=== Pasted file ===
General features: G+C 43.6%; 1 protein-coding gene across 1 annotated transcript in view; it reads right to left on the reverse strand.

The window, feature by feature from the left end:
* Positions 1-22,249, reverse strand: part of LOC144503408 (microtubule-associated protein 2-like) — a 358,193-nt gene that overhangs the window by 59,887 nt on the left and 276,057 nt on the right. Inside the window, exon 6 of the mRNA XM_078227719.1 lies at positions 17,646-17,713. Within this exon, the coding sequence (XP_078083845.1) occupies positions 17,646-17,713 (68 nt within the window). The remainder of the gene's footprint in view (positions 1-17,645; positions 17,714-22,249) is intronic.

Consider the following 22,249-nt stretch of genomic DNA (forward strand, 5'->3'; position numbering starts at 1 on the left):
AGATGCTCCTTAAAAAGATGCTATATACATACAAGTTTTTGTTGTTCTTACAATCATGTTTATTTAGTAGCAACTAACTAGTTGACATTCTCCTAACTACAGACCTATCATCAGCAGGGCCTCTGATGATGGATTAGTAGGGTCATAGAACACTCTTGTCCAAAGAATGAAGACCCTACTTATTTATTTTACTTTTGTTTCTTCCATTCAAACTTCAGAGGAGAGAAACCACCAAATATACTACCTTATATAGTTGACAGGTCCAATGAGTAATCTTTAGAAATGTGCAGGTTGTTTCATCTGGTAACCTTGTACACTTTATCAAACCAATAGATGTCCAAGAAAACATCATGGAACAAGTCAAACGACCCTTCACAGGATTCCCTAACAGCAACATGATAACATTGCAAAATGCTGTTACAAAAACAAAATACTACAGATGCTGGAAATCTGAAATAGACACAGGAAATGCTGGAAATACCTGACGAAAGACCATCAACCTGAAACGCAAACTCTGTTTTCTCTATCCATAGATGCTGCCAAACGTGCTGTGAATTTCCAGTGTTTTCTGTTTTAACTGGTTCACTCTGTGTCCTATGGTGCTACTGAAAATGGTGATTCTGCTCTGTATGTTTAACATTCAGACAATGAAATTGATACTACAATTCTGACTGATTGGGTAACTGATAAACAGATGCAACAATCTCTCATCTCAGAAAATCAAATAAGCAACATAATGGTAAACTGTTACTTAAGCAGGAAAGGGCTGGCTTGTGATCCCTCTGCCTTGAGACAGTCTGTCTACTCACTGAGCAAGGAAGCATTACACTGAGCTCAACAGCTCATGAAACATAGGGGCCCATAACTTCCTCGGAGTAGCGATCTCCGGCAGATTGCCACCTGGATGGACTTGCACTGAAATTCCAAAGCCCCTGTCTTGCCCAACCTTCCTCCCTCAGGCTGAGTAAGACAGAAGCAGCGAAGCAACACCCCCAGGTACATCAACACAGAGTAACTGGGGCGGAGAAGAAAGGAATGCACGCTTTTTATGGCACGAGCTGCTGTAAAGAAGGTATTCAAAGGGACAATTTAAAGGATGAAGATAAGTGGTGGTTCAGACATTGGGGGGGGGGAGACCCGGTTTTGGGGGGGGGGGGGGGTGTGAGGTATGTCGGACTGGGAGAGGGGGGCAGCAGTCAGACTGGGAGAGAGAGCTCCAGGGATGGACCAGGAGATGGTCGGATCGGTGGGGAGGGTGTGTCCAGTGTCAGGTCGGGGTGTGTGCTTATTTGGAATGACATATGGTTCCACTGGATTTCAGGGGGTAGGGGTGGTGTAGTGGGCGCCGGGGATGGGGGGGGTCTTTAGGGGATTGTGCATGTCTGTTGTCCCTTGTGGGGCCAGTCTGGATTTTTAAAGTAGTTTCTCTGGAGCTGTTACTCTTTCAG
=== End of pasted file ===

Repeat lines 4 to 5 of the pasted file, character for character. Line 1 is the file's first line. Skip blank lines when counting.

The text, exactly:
Consider the following 22,249-nt stretch of genomic DNA (forward strand, 5'->3'; position numbering starts at 1 on the left):
AGATGCTCCTTAAAAAGATGCTATATACATACAAGTTTTTGTTGTTCTTACAATCATGTTTATTTAGTAGCAACTAACTAGTTGACATTCTCCTAACTACAGACCTATCATCAGCAGGGCCTCTGATGATGGATTAGTAGGGTCATAGAACACTCTTGTCCAAAGAATGAAGACCCTACTTATTTATTTTACTTTTGTTTCTTCCATTCAAACTTCAGAGGAGAGAAACCACCAAATATACTACCTTATATAGTTGACAGGTCCAATGAGTAATCTTTAGAAATGTGCAGGTTGTTTCATCTGGTAACCTTGTACACTTTATCAAACCAATAGATGTCCAAGAAAACATCATGGAACAAGTCAAACGACCCTTCACAGGATTCCCTAACAGCAACATGATAACATTGCAAAATGCTGTTACAAAAACAAAATACTACAGATGCTGGAAATCTGAAATAGACACAGGAAATGCTGGAAATACCTGACGAAAGACCATCAACCTGAAACGCAAACTCTGTTTTCTCTATCCATAGATGCTGCCAAACGTGCTGTGAATTTCCAGTGTTTTCTGTTTTAACTGGTTCACTCTGTGTCCTATGGTGCTACTGAAAATGGTGATTCTGCTCTGTATGTTTAACATTCAGACAATGAAATTGATACTACAATTCTGACTGATTGGGTAACTGATAAACAGATGCAACAATCTCTCATCTCAGAAAATCAAATAAGCAACATAATGGTAAACTGTTACTTAAGCAGGAAAGGGCTGGCTTGTGATCCCTCTGCCTTGAGACAGTCTGTCTACTCACTGAGCAAGGAAGCATTACACTGAGCTCAACAGCTCATGAAACATAGGGGCCCATAACTTCCTCGGAGTAGCGATCTCCGGCAGATTGCCACCTGGATGGACTTGCACTGAAATTCCAAAGCCCCTGTCTTGCCCAACCTTCCTCCCTCAGGCTGAGTAAGACAGAAGCAGCGAAGCAACACCCCCAGGTACATCAACACAGAGTAACTGGGGCGGAGAAGAAAGGAATGCACGCTTTTTATGGCACGAGCTGCTGTAAAGAAGGTATTCAAAGGGACAATTTAAAGGATGAAGATAAGTGGTGGTTCAGACATTGGGGGGGGGGAGACCCGGTTTTGGGGGGGGGGGGGGGTGTGAGGTATGTCGGACTGGGAGAGGGGGGCAGCAGTCAGACTGGGAGAGAGAGCTCCAGGGATGGACCAGGAGATGGTCGGATCGGTGGGGAGGGTGTGTCCAGTGTCAGGTCGGGGTGTGTGCTTATTTGGAATGACATATGGTTCCACTGGATTTCAGGGGGTAGGGGTGGTGTAGTGGGCGCCGGGGATGGGGGGGGTCTTTAGGGGATTGTGCATGTCTGTTGTCCCTTGTGGGGCCAGTCTGGATTTTTAAAGTAGTTTCTCTGGAGCTGTTACTCTTTCAG